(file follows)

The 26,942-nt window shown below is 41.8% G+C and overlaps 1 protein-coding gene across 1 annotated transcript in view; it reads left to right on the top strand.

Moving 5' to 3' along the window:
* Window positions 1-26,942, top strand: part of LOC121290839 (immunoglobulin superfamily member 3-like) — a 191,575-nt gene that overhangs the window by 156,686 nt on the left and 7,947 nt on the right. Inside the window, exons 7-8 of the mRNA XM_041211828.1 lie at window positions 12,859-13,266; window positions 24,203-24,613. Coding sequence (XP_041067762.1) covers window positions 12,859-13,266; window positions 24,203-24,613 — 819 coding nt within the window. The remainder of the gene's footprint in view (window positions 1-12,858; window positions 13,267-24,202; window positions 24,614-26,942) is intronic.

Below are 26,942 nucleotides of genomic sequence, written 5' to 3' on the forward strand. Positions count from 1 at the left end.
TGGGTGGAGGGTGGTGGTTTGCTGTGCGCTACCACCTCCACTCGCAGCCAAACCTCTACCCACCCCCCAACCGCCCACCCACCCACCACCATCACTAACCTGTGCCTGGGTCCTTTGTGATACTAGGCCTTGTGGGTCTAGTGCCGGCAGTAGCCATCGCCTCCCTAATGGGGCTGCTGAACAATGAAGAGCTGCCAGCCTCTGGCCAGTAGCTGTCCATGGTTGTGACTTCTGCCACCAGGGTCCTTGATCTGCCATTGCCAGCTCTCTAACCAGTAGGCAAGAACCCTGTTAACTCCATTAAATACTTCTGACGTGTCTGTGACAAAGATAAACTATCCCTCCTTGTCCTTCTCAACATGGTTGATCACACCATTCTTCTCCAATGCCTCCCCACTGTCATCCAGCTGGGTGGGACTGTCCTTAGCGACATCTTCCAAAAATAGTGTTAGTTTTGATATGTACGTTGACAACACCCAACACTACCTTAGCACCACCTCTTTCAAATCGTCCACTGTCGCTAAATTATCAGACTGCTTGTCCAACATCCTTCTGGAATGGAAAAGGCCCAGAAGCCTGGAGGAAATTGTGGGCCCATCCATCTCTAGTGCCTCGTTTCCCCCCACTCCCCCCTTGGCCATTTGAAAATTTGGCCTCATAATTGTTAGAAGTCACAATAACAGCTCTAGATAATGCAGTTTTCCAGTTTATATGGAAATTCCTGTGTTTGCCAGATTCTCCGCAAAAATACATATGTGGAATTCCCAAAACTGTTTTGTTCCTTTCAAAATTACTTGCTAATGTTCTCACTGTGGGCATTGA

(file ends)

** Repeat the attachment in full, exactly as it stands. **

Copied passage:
The 26,942-nt window shown below is 41.8% G+C and overlaps 1 protein-coding gene across 1 annotated transcript in view; it reads left to right on the top strand.

Moving 5' to 3' along the window:
* Window positions 1-26,942, top strand: part of LOC121290839 (immunoglobulin superfamily member 3-like) — a 191,575-nt gene that overhangs the window by 156,686 nt on the left and 7,947 nt on the right. Inside the window, exons 7-8 of the mRNA XM_041211828.1 lie at window positions 12,859-13,266; window positions 24,203-24,613. Coding sequence (XP_041067762.1) covers window positions 12,859-13,266; window positions 24,203-24,613 — 819 coding nt within the window. The remainder of the gene's footprint in view (window positions 1-12,858; window positions 13,267-24,202; window positions 24,614-26,942) is intronic.

Below are 26,942 nucleotides of genomic sequence, written 5' to 3' on the forward strand. Positions count from 1 at the left end.
TGGGTGGAGGGTGGTGGTTTGCTGTGCGCTACCACCTCCACTCGCAGCCAAACCTCTACCCACCCCCCAACCGCCCACCCACCCACCACCATCACTAACCTGTGCCTGGGTCCTTTGTGATACTAGGCCTTGTGGGTCTAGTGCCGGCAGTAGCCATCGCCTCCCTAATGGGGCTGCTGAACAATGAAGAGCTGCCAGCCTCTGGCCAGTAGCTGTCCATGGTTGTGACTTCTGCCACCAGGGTCCTTGATCTGCCATTGCCAGCTCTCTAACCAGTAGGCAAGAACCCTGTTAACTCCATTAAATACTTCTGACGTGTCTGTGACAAAGATAAACTATCCCTCCTTGTCCTTCTCAACATGGTTGATCACACCATTCTTCTCCAATGCCTCCCCACTGTCATCCAGCTGGGTGGGACTGTCCTTAGCGACATCTTCCAAAAATAGTGTTAGTTTTGATATGTACGTTGACAACACCCAACACTACCTTAGCACCACCTCTTTCAAATCGTCCACTGTCGCTAAATTATCAGACTGCTTGTCCAACATCCTTCTGGAATGGAAAAGGCCCAGAAGCCTGGAGGAAATTGTGGGCCCATCCATCTCTAGTGCCTCGTTTCCCCCCACTCCCCCCTTGGCCATTTGAAAATTTGGCCTCATAATTGTTAGAAGTCACAATAACAGCTCTAGATAATGCAGTTTTCCAGTTTATATGGAAATTCCTGTGTTTGCCAGATTCTCCGCAAAAATACATATGTGGAATTCCCAAAACTGTTTTGTTCCTTTCAAAATTACTTGCTAATGTTCTCACTGTGGGCATTGA